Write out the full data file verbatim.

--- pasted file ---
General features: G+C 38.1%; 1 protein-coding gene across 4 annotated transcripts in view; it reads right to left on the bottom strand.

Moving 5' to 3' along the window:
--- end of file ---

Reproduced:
General features: G+C 38.1%; 1 protein-coding gene across 4 annotated transcripts in view; it reads right to left on the bottom strand.

Moving 5' to 3' along the window: